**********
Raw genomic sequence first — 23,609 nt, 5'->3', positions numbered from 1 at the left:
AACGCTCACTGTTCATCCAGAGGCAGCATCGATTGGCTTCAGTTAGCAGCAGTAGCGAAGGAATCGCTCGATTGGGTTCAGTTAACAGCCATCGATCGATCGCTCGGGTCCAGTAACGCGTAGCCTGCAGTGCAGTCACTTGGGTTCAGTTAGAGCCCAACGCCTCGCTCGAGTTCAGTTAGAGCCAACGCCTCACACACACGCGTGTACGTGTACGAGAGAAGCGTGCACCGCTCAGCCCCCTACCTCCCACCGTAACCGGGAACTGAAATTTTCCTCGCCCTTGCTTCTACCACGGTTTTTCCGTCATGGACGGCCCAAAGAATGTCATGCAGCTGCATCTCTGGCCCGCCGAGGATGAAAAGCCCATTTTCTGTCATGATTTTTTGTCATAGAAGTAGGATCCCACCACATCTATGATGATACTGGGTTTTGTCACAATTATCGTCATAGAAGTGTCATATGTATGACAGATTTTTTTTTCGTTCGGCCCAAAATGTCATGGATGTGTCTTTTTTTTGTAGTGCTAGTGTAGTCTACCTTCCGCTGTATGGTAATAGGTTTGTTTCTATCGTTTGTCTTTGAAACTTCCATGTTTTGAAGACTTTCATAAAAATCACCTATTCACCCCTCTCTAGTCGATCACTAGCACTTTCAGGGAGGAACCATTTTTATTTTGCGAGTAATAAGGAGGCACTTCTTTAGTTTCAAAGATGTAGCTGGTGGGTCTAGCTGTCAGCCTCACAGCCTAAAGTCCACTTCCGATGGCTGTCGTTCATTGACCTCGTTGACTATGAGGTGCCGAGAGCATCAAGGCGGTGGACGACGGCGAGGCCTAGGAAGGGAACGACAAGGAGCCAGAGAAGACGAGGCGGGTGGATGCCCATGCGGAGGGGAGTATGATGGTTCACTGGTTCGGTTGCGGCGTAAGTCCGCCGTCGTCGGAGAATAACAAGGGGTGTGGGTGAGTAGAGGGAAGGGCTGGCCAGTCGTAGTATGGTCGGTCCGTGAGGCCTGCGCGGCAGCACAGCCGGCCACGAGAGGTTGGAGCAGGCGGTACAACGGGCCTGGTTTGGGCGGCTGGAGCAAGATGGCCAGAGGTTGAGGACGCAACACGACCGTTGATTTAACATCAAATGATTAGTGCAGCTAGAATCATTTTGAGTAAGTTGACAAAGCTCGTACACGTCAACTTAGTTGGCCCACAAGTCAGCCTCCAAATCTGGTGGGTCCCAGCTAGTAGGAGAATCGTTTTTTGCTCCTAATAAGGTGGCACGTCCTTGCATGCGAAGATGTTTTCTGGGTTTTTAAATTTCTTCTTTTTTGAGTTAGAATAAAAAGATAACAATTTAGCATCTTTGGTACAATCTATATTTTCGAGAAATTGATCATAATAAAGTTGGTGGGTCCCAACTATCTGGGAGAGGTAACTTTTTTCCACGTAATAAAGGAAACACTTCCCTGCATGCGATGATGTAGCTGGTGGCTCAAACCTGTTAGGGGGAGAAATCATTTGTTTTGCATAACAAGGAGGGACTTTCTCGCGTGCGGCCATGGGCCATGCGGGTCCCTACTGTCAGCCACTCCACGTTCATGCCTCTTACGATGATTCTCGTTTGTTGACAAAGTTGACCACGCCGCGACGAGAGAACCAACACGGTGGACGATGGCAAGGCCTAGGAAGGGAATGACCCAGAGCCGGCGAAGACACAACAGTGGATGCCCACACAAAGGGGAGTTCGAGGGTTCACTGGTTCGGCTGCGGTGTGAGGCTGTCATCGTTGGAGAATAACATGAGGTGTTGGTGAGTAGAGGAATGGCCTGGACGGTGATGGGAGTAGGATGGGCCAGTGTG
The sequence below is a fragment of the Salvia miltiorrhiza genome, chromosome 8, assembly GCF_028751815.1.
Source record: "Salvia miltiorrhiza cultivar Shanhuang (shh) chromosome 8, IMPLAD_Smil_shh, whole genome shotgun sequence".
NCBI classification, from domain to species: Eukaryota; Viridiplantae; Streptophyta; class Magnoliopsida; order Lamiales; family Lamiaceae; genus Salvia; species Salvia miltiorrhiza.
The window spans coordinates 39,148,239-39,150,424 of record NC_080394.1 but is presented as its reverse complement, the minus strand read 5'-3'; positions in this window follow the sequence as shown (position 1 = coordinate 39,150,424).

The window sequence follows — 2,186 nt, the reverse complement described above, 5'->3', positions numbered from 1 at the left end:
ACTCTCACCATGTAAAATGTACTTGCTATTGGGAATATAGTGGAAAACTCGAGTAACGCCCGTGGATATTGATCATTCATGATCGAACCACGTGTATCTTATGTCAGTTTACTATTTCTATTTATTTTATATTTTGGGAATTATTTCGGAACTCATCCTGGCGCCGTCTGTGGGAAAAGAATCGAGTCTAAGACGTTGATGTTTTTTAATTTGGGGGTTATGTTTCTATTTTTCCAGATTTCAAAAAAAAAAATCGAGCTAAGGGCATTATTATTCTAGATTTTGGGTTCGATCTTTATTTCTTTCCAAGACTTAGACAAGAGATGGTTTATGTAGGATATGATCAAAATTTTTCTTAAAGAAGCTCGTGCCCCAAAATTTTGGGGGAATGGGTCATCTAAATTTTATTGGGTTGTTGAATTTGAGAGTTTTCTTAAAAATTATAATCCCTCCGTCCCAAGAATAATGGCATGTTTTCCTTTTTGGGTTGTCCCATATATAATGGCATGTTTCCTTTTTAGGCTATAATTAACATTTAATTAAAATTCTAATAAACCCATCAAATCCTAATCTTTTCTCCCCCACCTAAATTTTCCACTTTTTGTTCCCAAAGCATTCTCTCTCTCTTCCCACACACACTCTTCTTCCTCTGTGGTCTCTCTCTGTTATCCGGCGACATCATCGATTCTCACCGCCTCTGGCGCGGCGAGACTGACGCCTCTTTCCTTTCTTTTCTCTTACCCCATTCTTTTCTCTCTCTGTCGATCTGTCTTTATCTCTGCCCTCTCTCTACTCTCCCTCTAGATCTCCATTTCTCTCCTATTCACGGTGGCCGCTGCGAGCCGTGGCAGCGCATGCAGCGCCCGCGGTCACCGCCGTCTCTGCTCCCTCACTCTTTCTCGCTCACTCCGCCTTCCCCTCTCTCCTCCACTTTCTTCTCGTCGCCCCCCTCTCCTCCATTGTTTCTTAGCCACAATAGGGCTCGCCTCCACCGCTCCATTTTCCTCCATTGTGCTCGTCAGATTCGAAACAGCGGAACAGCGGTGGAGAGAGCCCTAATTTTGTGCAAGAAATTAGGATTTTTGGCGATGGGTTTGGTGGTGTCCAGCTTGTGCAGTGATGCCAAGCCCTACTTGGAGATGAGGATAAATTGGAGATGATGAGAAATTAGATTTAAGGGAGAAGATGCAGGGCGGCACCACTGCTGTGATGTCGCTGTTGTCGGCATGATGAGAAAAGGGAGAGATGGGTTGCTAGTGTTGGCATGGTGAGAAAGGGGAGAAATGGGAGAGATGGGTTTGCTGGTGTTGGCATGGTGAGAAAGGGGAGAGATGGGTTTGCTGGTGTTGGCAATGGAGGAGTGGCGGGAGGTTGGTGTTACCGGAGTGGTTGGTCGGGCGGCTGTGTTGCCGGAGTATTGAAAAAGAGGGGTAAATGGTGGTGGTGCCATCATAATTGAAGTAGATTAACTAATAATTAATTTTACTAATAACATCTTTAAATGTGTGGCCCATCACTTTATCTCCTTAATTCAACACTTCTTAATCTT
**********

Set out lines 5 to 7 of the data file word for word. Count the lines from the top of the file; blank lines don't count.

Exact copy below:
NCBI classification, from domain to species: Eukaryota; Viridiplantae; Streptophyta; class Magnoliopsida; order Lamiales; family Lamiaceae; genus Salvia; species Salvia miltiorrhiza.
The window spans coordinates 39,148,239-39,150,424 of record NC_080394.1 but is presented as its reverse complement, the minus strand read 5'-3'; positions in this window follow the sequence as shown (position 1 = coordinate 39,150,424).

The window sequence follows — 2,186 nt, the reverse complement described above, 5'->3', positions numbered from 1 at the left end: